David Bowie: Who Can I Be Now? (1974/1976)

David Bowie: Who Can I Be Now? (1974/1976)

By Chris Gerard

The second in the lavish series of box sets surveying David Bowie's career contains some essential classics, but is stretched a little thin and has some disappointing omissions. 29 Sep 2016 // 2:30 AM

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//Recent Reviews
Ren & Stimpy: The Lost Episodes

Kricfalusi hopes that sales of the Ren & Stimpy DVDs will lead to a commercial rebirth, giving him the chance to make more episodes and release them on the digital format, untouched and uncensored.

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Primal Scream: Riot City Blues

Riot City Blues sounds like it's been made by a band on rock and roll autopilot. It's a record of pastiche pieces, without the sense of impending danger or collapse that makes truly great rock and roll so thrilling.

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4 Aug 2006 // 12:00 AM

Shawnna: Block Music

Chicago, Illinois, emcee Shawnna strikes again. So can a sista with a couple of hit singles get some love?

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Butch Walker: The Rise and Fall of Butch Walker and the Lets-Go-Out Tonites

This album is the real deal, the shit, a modern masterpiece, and I don't use those terms lightly. It rocks from beginning to end with an arched eyebrow and a steamy sexuality.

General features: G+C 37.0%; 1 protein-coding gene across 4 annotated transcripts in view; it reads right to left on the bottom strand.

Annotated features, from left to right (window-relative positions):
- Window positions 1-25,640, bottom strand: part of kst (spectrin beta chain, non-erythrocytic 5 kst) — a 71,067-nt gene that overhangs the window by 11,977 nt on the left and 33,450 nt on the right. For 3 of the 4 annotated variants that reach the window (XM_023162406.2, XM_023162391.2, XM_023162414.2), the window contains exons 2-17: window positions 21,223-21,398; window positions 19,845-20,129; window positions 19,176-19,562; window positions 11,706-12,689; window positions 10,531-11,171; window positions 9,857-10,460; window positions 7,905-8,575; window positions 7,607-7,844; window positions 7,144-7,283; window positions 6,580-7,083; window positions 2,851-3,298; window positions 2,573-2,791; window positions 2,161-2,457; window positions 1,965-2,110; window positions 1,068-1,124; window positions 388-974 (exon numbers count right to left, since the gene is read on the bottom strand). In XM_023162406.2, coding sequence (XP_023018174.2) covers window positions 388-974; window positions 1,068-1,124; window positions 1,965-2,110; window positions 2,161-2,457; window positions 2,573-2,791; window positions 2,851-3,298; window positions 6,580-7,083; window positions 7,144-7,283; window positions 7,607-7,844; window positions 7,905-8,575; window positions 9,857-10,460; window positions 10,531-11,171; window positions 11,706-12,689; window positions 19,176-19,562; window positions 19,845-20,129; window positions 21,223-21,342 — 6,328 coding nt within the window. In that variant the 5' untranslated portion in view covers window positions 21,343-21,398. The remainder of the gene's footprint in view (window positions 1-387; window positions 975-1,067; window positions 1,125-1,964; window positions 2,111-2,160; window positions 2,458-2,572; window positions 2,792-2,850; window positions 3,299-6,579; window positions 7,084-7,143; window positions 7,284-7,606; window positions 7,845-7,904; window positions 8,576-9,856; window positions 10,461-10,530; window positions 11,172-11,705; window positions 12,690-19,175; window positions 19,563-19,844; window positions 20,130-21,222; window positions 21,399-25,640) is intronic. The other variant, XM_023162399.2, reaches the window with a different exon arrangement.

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Old 97s: Hit By a Train: The Best of Old 97s

As an introduction to Old 97's, Hit by a Train simply can't be beat.

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Harvey Lindo: Kid Gloves - A Modaji Long Player

Dominic Jacobson takes a swing at hip-hop and scores with this well-balanced, deeply enjoyable treat. So why did Kid Gloves spend 2005 as a Japan-only import?

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The Tango Saloon: The Tango Saloon

You'd expect the descriptor cinematic to be applicable here, and the term certainly fits. The album also evokes a majestic and wide-screened collision between jazz, experimental, and ethnic folk music.

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4 Aug 2006 // 12:00 AM

Brandtson: Hello, Control

At its core, it's a run-of-the-mill Brandtson record, but it's presented with such wide-eyed techno wonder you can't help but feel it creep into your skin a little more than it should.

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Béla Fleck & the Flecktones

Guitar gods are a dime a dozen, but jazz-banjo deities? Of those, there can be only one.

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The Class of 98: Touch This and Die

As a music reviewer, it’s hard to avoid preconceptions about a band as much as one may try to remain objective.  The Class

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More Recent Reviews
//Mixed media
//Blogs

Unexpected Deaths and Hideous Trousers in 'Kamikaze 89'

// Short Ends and Leader

"Rainer Werner Fassbinder is the whole show.

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